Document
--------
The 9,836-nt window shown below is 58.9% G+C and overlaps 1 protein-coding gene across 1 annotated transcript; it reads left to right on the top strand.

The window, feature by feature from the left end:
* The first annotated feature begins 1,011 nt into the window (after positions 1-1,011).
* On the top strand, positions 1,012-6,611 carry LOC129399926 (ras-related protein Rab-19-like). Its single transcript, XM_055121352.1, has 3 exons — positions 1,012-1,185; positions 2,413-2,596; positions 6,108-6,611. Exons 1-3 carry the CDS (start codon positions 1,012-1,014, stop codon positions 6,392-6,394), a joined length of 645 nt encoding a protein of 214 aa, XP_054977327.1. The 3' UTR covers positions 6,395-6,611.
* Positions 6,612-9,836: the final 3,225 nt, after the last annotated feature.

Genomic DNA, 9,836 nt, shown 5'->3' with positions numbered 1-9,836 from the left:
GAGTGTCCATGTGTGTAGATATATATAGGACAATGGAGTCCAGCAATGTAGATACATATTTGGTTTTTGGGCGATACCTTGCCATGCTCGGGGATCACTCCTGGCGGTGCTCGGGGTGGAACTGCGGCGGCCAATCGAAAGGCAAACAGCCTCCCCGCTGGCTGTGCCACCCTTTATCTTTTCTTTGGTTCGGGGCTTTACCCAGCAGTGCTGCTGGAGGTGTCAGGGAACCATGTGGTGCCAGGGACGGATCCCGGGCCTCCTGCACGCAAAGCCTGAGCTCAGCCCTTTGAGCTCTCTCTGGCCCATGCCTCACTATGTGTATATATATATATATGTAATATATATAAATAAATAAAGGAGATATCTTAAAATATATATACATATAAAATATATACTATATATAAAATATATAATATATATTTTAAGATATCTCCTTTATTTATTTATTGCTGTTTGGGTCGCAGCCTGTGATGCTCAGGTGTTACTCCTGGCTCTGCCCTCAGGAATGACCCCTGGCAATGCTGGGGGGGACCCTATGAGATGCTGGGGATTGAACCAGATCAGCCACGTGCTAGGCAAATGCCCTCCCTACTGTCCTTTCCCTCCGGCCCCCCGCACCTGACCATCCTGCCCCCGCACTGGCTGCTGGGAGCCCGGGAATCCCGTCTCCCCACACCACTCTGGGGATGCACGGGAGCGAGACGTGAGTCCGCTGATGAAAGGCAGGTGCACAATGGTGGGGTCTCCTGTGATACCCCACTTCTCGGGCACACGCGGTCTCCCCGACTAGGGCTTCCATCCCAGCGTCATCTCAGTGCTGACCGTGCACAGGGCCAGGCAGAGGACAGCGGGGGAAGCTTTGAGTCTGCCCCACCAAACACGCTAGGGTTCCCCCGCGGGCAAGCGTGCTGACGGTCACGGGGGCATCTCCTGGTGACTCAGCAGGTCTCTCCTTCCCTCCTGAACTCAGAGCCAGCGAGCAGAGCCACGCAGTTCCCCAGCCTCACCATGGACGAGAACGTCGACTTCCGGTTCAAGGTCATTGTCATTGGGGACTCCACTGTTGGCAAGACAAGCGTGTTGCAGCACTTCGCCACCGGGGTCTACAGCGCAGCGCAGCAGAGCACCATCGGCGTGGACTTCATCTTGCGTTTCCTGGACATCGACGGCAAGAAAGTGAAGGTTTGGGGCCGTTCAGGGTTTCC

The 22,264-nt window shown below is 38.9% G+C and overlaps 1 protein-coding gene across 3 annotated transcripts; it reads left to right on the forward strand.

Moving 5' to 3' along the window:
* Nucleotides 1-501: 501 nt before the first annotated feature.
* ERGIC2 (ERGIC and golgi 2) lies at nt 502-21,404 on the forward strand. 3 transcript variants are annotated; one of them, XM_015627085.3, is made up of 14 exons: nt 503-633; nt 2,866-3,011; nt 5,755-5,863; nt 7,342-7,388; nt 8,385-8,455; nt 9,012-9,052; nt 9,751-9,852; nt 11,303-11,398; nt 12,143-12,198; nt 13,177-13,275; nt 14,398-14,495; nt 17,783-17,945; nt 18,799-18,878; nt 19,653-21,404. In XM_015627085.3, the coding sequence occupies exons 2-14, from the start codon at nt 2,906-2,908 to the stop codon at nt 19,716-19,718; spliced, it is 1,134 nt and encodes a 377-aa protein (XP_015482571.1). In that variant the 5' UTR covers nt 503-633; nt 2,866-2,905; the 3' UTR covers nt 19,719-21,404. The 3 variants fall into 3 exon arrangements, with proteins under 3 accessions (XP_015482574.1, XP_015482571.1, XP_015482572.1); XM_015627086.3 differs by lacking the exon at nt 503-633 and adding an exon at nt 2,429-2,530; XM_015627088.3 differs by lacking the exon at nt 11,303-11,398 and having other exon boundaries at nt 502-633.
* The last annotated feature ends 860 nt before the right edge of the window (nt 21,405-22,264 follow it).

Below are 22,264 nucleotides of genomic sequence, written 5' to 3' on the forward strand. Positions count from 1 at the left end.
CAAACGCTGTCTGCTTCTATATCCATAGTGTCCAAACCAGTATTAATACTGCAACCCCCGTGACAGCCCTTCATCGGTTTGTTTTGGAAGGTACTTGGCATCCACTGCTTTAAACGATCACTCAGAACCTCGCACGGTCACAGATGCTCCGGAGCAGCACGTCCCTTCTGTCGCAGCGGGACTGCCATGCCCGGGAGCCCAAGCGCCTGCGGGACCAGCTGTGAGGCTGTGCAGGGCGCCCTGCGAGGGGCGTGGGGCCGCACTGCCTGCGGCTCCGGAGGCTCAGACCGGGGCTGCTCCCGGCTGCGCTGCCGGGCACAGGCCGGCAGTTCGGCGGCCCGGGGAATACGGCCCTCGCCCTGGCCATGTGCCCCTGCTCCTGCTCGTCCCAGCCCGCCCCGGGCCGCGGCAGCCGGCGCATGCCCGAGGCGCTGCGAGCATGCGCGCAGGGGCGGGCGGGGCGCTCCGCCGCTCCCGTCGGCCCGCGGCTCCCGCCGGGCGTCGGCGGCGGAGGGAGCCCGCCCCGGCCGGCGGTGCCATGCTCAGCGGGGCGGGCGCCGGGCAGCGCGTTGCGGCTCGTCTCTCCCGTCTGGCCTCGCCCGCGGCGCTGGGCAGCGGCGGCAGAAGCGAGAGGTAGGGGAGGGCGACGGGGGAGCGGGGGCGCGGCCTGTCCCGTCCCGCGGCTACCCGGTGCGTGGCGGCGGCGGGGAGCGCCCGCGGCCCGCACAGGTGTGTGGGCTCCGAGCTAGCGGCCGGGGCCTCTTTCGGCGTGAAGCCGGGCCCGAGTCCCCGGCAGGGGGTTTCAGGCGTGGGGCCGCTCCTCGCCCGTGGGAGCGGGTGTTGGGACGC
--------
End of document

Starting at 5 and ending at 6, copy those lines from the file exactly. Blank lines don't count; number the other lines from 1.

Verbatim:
* Positions 6,612-9,836: the final 3,225 nt, after the last annotated feature.

Genomic DNA, 9,836 nt, shown 5'->3' with positions numbered 1-9,836 from the left: